1974 Omega Speedmaster 125 ref. 378.0801 cal. 1041.
The Omega Speedmaster 125 is a commemorative watch for Omega’s 125th anniversary and its the first automatic chronograph chronometer made by the brand.
Very few were made , it is a very special watch.
The 125 uses a sophisticated version of Omega’s first automatic chronograph introduced in 1972, the Speedmaster Mark III.
The Omega Speedmaster 125 relies on special construction as the case is made of two separate parts. The movement, dial, bezel and crystal are enclosed in a round inner case that fits into the chunky case itself and that is protected by an O-ring gasket. It creates an interchangeable module for the movement and dial. The Speedmaster Mark IV also shares that same construction, however in a tonneau-shaped case.
The Speedmaster 125 is a decidedly big, heavy and chunky watch that measures 51mm x 42mm, is 15mm thick and that weighs more than 180 grams. It has an integrated bracelet made of bar links, which is another contributor to its weight. The dial features an applied logo like those of the older Speedmaster models.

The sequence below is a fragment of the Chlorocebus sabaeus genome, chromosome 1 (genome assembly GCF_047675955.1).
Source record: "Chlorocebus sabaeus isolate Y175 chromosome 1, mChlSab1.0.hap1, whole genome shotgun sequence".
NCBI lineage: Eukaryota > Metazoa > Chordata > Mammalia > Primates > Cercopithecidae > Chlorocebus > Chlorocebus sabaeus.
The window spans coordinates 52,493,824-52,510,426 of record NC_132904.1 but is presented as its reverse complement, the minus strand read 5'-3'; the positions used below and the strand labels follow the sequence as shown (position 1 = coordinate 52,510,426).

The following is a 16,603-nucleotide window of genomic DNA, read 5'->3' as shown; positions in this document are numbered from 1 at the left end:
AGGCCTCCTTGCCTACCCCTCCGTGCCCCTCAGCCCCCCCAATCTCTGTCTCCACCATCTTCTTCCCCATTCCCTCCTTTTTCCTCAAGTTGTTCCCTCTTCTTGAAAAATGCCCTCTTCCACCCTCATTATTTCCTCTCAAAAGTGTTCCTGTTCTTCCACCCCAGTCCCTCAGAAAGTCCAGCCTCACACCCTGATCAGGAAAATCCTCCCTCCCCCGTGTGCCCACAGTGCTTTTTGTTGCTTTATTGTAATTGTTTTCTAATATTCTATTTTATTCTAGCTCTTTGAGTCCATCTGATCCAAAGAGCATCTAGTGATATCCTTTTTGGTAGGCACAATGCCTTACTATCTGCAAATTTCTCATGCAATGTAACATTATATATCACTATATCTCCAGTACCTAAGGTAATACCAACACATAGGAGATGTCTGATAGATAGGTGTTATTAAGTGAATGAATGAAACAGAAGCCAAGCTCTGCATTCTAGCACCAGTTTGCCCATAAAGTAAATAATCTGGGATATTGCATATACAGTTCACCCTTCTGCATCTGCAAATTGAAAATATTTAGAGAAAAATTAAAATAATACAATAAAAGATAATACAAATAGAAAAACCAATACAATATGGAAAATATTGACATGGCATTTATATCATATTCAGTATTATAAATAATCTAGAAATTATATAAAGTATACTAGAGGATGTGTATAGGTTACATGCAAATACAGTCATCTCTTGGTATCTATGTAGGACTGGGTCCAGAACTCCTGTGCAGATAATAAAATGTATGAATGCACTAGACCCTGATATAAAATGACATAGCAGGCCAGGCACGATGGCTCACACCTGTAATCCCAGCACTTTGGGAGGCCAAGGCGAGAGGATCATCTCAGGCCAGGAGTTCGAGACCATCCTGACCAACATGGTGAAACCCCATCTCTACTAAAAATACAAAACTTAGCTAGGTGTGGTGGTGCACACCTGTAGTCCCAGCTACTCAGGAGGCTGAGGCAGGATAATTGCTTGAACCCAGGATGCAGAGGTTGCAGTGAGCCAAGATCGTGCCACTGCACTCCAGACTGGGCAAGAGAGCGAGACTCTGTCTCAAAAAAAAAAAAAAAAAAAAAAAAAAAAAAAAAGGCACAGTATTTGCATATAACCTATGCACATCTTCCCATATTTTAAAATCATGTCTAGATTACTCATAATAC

Omega was founded in 1848 by Louis Brandt at the age of 23. The brand’s reputation grew fast and in 1895 the watches achieved a precision of 30 seconds a day.
By the turn of the 19th century Omega was one of Switzerland’s largest watch companies with 240,000 watches produced annually and employing 800 people.
Omega made its debut in sports during the Gordon Bennett international ballooning Cup in 1917; since then Omega has gone on to be the official timekeeper at 21 Olympic Games.
In 1936 Omega set the remarkable World precision record of 97.8 points at the Kew-Teddington observatory in England.
In 1957, with motorsport in mind, Omega launched the Speedmaster, which in 1965 was chosen by NASA as its official chronometer in Space. Four years later the Moonwatch was the first watch to be worn on the Moon, when on 21st July 1969 Neil Armstrong made his giant leap for mankind. Currently Omega belongs to the Swatch Group.